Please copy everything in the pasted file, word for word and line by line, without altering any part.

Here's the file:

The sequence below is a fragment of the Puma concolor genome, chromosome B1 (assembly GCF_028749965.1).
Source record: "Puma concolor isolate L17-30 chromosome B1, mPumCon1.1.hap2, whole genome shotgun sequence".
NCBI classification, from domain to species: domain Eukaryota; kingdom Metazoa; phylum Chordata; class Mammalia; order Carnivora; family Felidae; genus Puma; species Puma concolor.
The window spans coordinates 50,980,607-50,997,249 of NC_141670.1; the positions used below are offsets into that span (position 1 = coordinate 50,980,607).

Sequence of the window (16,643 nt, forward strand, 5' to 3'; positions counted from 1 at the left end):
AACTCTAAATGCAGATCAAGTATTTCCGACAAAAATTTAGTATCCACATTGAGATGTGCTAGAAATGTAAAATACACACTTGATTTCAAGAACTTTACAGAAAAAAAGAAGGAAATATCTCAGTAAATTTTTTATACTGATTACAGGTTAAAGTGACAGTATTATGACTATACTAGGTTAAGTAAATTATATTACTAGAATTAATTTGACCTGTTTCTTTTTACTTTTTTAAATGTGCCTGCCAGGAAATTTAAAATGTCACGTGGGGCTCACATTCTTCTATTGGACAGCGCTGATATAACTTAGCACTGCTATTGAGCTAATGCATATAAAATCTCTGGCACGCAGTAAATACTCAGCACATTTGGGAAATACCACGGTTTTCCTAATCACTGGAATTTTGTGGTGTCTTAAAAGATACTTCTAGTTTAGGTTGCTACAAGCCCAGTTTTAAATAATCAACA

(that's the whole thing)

The sequence below is a fragment of the Puma concolor genome, chromosome B1 (assembly GCF_028749965.1).
Source record: "Puma concolor isolate L17-30 chromosome B1, mPumCon1.1.hap2, whole genome shotgun sequence".
NCBI classification, from domain to species: domain Eukaryota; kingdom Metazoa; phylum Chordata; class Mammalia; order Carnivora; family Felidae; genus Puma; species Puma concolor.
The window spans coordinates 50,980,607-50,997,249 of NC_141670.1; the positions used below are offsets into that span (position 1 = coordinate 50,980,607).

Sequence of the window (16,643 nt, forward strand, 5' to 3'; positions counted from 1 at the left end):
AACTCTAAATGCAGATCAAGTATTTCCGACAAAAATTTAGTATCCACATTGAGATGTGCTAGAAATGTAAAATACACACTTGATTTCAAGAACTTTACAGAAAAAAAGAAGGAAATATCTCAGTAAATTTTTTATACTGATTACAGGTTAAAGTGACAGTATTATGACTATACTAGGTTAAGTAAATTATATTACTAGAATTAATTTGACCTGTTTCTTTTTACTTTTTTAAATGTGCCTGCCAGGAAATTTAAAATGTCACGTGGGGCTCACATTCTTCTATTGGACAGCGCTGATATAACTTAGCACTGCTATTGAGCTAATGCATATAAAATCTCTGGCACGCAGTAAATACTCAGCACATTTGGGAAATACCACGGTTTTCCTAATCACTGGAATTTTGTGGTGTCTTAAAAGATACTTCTAGTTTAGGTTGCTACAAGCCCAGTTTTAAATAATCAACA